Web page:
A asked in HealthDiseases & ConditionsDiabetes · 1 decade ago

What happens to a person's RBC cells when a person becomes diabetic?

What organ has to work overtime to remove the excess that is places into the blood stream because of this condition?

4 Answers

  • Gary B
    Lv 7
    1 decade ago
    Favorite Answer

    RBC - Red Blood Cell???

    The red blood cells pick up sugar. This is called GLYCATING. This is absolutely normal, and happens all the time.

    When red blood cells are severely glycated, their ability to transfer oxygen is reduced. so you feel generally tired and listless.

    When you are diabetic, the cells become severely glycated. The sugar molecules act like little crystaline knives, slicing and dicing anything they come in contact with.

    This is most important in the capillaries. Capillaries are only just a little bit larger than red blood cells, so these little sugared knives slice the capillaries all to h-ll.

    Sometimes the capillaries break open, causing "bleeds". This is most important in the retinas (back of the eyes). When the capillaries bleed than can cause blindess or separate the retina from the eye.

    If a capillary "bleeds" in the brain, this is called a minor stroke. It may not be noticeable, but too many little strokes is the same as one big one . . . . .

    Your kidneys are FULL of capillaries. Broken capillaries here cause the kidneys to malfunction. Many diabetics die from kidney failure.

    Otherwise, broken capillaries cause micro-clots and scar tissue. This clogs the capillaries, thus raising the blood pressure.

    The glycated RBCs continue to function until they die normally - about 90-120 days. RBC are destroyed by your liver. Therefore ONE episode of high blood sugar has an effect for 90-120 days!

    So the KEY is to keep your blood sugar as close to normal at all times, thus avoiding severe glycation.

    The A1C test reads the amount of glycation on the RBC, giving a reading in percent. a NORMAL A1C reading is between 5 and 6. This shows that 5-6 PERCENT of your RBCs are glycated, and this corresponds to an average blood sugar reading of between 90 and 120.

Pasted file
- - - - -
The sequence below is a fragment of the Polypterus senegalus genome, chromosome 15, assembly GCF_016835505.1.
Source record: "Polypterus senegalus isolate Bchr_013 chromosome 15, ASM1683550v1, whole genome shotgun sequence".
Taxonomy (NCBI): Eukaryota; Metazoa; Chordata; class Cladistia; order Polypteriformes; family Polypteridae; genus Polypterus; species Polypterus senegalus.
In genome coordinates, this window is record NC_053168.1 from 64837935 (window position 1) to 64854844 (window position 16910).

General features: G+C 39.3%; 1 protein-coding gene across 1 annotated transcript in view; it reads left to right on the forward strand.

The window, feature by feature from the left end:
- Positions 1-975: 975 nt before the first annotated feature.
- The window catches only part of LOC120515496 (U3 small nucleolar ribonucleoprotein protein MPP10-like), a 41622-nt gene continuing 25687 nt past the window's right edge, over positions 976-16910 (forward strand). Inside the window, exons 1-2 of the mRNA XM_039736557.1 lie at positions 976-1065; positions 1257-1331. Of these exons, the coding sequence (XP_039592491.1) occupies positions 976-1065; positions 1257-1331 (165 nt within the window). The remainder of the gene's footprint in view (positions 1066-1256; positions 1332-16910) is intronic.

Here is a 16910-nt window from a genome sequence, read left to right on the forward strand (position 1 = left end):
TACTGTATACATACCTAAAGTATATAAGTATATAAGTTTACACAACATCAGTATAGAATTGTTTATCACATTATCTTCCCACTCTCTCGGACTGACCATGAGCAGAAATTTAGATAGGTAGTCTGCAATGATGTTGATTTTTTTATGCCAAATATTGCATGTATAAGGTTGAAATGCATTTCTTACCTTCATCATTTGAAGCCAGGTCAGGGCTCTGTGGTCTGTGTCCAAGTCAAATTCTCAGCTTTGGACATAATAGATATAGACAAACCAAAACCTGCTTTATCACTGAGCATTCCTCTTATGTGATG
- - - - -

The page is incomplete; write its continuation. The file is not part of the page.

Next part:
An A1C reading above 7 shows that your average blood sugar has been above 150 -- and that indicates diabetes.

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  • 4 years ago


    Source(s): My Diabetes Gone Completely - http://DiabetesGoFar.com/?sjSD
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  • Anonymous
    1 decade ago

    Hemoglobin is found inside red blood cells. Its job is to carry oxygen from the lungs to all the cells of the body. Hemoglobin, like all proteins, links up with sugars such as glucose.

    You know that when you have uncontrolled diabetes you have too much sugar in your bloodstream. This extra glucose enters your red blood cells and links up (or glycates) with molecules of hemoglobin. The more excess glucose in your blood, the more hemoglobin gets glycated

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  • 1 decade ago

    I believe RBCs are not able to use the hormone insulin thoroughly to absorb glucose. Thus, glucose accumulates in the blood, raising blood sugar. The pancreas produces insulin, and I'm sure the liver would have to work harder to filter out excess glucose (sugar).

    Source(s): Taught by a Biology Professor
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